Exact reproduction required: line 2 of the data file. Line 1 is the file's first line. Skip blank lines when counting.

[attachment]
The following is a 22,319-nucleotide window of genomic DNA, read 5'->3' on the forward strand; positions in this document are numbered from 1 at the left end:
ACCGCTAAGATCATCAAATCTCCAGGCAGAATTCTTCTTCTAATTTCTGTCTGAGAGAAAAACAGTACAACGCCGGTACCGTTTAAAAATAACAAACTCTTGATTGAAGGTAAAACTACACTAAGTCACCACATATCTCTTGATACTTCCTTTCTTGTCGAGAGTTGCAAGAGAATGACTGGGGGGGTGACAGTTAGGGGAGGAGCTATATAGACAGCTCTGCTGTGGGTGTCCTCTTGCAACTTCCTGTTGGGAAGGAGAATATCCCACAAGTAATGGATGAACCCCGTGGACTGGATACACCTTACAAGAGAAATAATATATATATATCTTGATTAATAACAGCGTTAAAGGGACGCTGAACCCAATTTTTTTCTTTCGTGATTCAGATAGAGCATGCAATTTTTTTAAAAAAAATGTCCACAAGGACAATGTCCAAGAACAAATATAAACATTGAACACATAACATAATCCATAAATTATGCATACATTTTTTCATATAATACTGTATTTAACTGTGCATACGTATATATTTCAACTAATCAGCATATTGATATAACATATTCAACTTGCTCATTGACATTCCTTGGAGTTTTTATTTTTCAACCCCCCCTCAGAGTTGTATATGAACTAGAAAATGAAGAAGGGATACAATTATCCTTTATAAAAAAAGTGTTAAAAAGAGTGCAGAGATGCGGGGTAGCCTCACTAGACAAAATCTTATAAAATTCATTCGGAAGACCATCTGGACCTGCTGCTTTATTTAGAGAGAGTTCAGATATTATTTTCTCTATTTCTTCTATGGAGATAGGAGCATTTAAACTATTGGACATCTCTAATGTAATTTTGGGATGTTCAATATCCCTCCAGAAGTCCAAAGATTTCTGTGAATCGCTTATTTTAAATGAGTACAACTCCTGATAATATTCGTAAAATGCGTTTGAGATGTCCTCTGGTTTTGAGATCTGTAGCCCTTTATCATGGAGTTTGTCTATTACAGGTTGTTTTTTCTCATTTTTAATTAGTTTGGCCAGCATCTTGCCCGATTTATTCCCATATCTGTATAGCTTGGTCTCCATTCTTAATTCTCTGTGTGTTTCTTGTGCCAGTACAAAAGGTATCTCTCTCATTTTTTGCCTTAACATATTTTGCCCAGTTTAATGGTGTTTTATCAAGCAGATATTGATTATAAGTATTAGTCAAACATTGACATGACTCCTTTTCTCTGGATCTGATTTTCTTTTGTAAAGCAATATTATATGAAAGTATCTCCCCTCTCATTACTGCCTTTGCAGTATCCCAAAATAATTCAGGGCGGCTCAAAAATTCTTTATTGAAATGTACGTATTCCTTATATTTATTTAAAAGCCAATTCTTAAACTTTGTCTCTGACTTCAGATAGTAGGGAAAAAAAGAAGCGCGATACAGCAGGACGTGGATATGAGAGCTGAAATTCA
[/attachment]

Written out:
ACCGCTAAGATCATCAAATCTCCAGGCAGAATTCTTCTTCTAATTTCTGTCTGAGAGAAAAACAGTACAACGCCGGTACCGTTTAAAAATAACAAACTCTTGATTGAAGGTAAAACTACACTAAGTCACCACATATCTCTTGATACTTCCTTTCTTGTCGAGAGTTGCAAGAGAATGACTGGGGGGGTGACAGTTAGGGGAGGAGCTATATAGACAGCTCTGCTGTGGGTGTCCTCTTGCAACTTCCTGTTGGGAAGGAGAATATCCCACAAGTAATGGATGAACCCCGTGGACTGGATACACCTTACAAGAGAAATAATATATATATATCTTGATTAATAACAGCGTTAAAGGGACGCTGAACCCAATTTTTTTCTTTCGTGATTCAGATAGAGCATGCAATTTTTTTAAAAAAAATGTCCACAAGGACAATGTCCAAGAACAAATATAAACATTGAACACATAACATAATCCATAAATTATGCATACATTTTTTCATATAATACTGTATTTAACTGTGCATACGTATATATTTCAACTAATCAGCATATTGATATAACATATTCAACTTGCTCATTGACATTCCTTGGAGTTTTTATTTTTCAACCCCCCCTCAGAGTTGTATATGAACTAGAAAATGAAGAAGGGATACAATTATCCTTTATAAAAAAAGTGTTAAAAAGAGTGCAGAGATGCGGGGTAGCCTCACTAGACAAAATCTTATAAAATTCATTCGGAAGACCATCTGGACCTGCTGCTTTATTTAGAGAGAGTTCAGATATTATTTTCTCTATTTCTTCTATGGAGATAGGAGCATTTAAACTATTGGACATCTCTAATGTAATTTTGGGATGTTCAATATCCCTCCAGAAGTCCAAAGATTTCTGTGAATCGCTTATTTTAAATGAGTACAACTCCTGATAATATTCGTAAAATGCGTTTGAGATGTCCTCTGGTTTTGAGATCTGTAGCCCTTTATCATGGAGTTTGTCTATTACAGGTTGTTTTTTCTCATTTTTAATTAGTTTGGCCAGCATCTTGCCCGATTTATTCCCATATCTGTATAGCTTGGTCTCCATTCTTAATTCTCTGTGTGTTTCTTGTGCCAGTACAAAAGGTATCTCTCTCATTTTTTGCCTTAACATATTTTGCCCAGTTTAATGGTGTTTTATCAAGCAGATATTGATTATAAGTATTAGTCAAACATTGACATGACTCCTTTTCTCTGGATCTGATTTTCTTTTGTAAAGCAATATTATATGAAAGTATCTCCCCTCTCATTACTGCCTTTGCAGTATCCCAAAATAATTCAGGGCGGCTCAAAAATTCTTTATTGAAATGTACGTATTCCTTATATTTATTTAAAAGCCAATTCTTAAACTTTGTCTCTGACTTCAGATAGTAGGGAAAAAAAGAAGCGCGATACAGCAGGACGTGGATATGAGAGCTGAAATTCA